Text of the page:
There’s a moment, just after you start up the 2016 Cadillac CTS-V, when the seat belt gently contracts around you, almost like the 640 horsepower super-sedan is giving you a hug. It’s a reassuring gesture, though a little at odds with the near-simultaneous gurgle from the engine as the exhaust valves flutter. “Sure, I’m 16.5 feet long, weigh more than four thousand pounds, and will catapult to sixty miles per hour in 3.7 seconds and then run all the way to 200 mph,” the Caddy is saying, “but I don’t want to kill you in the process.”
Palms damp against the microsuede wheel as I prepared to venture out onto the Road America track in Elkhart Lake, Wisconsin, that brief anthropomorphized cuddle was welcome. It’s a challenging and complex course, and my confidence hadn’t been especially boosted by Cadillac’s team pointing out the shiny new stretch of fencing where a recent Ferrari racer demolished the old barrier.
Porsche corner, they continued, is colloquially named because of the various streaks of paint left on the concrete wall, scraped there by the German coupes after their drivers underestimated the turn.
You forget all that when you bury your right foot and the CTS-V surges forward with all the urgency of a rocket ship. The supercharger howls eagerly, the V8 roars like a beast provoked, and suddenly you’re hurtling toward the first turn and having to give equal consideration to hitting the brakes hard.
Cadillac had spent a proud hour telling me about the CTS-V’s near-prescient handling talents, but I still half-expected to go coasting off the edge of the track like a drifting Titanic. Instead I did a fair impression of someone clipping the apex like they know what they’re doing, inwardly marveling and outwardly finally remembering to breathe.
“Stomp on the accelerator again,” the CTS-V whispered to me. I stomped. The active exhaust valves – closed for the sake of decency in Tour mode, but staying clear longer in Sport and Track modes for better performance and a far more engaging soundtrack – spat open, releasing a viscous slurry of angry basso hornets, while the Recaro bolsters clung at my ribcage and the next corner surged to the forefront of my attention like the “enhance” gimmick in an episode of CSI.
Audible over the noise of the engine, over the thrum of the huge wheels on the tarmac and the Devil’s cornet of the quartet of tailpipes, there’s an unholy whoosh as the gaping vents on the front of the car suck in as much air as they can.
You get the sense, talking to Caddy’s engineers, that the CTS-V’s fascia is practically more holes than it is bodywork: using computational fluid dynamics to figure out the airflow over, under, and through the car, they ended up with 50-percent more nostril at the front than the regular CTS. Special mesh with bigger gaps was used, and even the Cadillac badge was replaced with a shrunken version.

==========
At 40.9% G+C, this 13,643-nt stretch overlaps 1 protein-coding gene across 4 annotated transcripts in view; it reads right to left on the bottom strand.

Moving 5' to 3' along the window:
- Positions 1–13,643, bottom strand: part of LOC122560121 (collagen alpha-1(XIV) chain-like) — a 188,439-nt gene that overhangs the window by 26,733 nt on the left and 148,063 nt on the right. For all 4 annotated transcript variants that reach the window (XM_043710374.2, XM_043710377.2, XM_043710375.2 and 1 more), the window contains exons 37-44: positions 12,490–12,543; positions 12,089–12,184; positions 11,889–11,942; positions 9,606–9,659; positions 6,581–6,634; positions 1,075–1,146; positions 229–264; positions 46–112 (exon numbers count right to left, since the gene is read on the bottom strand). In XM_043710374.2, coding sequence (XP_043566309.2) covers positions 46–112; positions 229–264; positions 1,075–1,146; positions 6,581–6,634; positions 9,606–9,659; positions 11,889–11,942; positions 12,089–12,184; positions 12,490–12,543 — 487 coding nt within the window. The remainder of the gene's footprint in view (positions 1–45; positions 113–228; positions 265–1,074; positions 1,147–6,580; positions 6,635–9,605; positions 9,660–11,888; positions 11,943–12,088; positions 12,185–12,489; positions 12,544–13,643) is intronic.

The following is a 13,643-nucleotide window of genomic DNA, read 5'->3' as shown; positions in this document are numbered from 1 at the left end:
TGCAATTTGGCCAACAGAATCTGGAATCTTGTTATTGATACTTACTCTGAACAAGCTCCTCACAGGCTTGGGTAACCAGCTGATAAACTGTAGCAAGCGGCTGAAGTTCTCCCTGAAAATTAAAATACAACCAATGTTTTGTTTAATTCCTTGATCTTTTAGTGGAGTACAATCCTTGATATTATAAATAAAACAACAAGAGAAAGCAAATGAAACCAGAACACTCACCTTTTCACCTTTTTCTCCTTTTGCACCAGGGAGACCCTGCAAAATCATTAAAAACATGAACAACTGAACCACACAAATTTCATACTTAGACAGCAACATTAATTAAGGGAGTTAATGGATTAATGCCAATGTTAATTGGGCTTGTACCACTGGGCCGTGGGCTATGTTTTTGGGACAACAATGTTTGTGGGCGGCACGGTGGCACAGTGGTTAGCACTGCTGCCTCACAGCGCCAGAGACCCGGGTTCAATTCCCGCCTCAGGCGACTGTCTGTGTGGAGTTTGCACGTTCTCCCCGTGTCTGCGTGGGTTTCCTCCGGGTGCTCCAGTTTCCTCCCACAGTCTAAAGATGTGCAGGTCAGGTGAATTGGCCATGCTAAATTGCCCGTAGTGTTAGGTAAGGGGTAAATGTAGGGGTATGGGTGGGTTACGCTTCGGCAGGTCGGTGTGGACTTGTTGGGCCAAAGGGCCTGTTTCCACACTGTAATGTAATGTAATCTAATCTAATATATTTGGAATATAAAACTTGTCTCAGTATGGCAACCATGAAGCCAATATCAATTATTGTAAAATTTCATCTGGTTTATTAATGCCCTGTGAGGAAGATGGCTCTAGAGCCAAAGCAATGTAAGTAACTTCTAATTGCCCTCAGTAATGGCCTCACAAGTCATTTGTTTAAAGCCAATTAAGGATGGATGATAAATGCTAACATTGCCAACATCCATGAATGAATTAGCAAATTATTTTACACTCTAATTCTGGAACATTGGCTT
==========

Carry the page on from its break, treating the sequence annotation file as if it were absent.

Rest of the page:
Even with all that, the air is carefully herded around brakes, supercharger, and multiple radiators, each of the systems greedy for more than their allotted share.
I wasn’t thinking about 3D modeling, though, not when Road America Straight came into view after turn one. Around 8/10ths of a mile long, it may start out with a hill but the CTS-V’s ridiculous power made short work of that, tearing up like a beast possessed.
Eyes flicking anxiously between the speedo and the track, my nerve didn’t quite hold until the bright yellow cone marking the ideal brake point – the $1,300 Performance Data Recorder, Cadillac’s combined camera and telemetry system that records track performance to an SD card in the glovebox, later told me I just brushed 150 mph – and I focused on trying to shed speed while simultaneously turning into corner two without inadvertently pirouetting off to the fence.
“You run out of guts long before it does when you’re out on the track,” Dave Leone, Cadillac’s chief engineer, insists, and I can believe it.
Like the 2016 ATS-V before it, the CTS-V has been an exercise in brand finagling. “V-Series’ job is to change the expectation of what Cadillac is capable of,” Hampden Tener, CTS-V product director, explained, producing cars that are “distinctly American and optimistic.”
Until the V-Series extended to the ATS earlier this year, the CTS-V had to shoulder that responsibility all on its own. Now in its third-generation – kicking off with 400 HP in 2004, then upgraded to 556 HP in its second incarnation – the new model takes advantage of its more affordable stablemate to raise its game.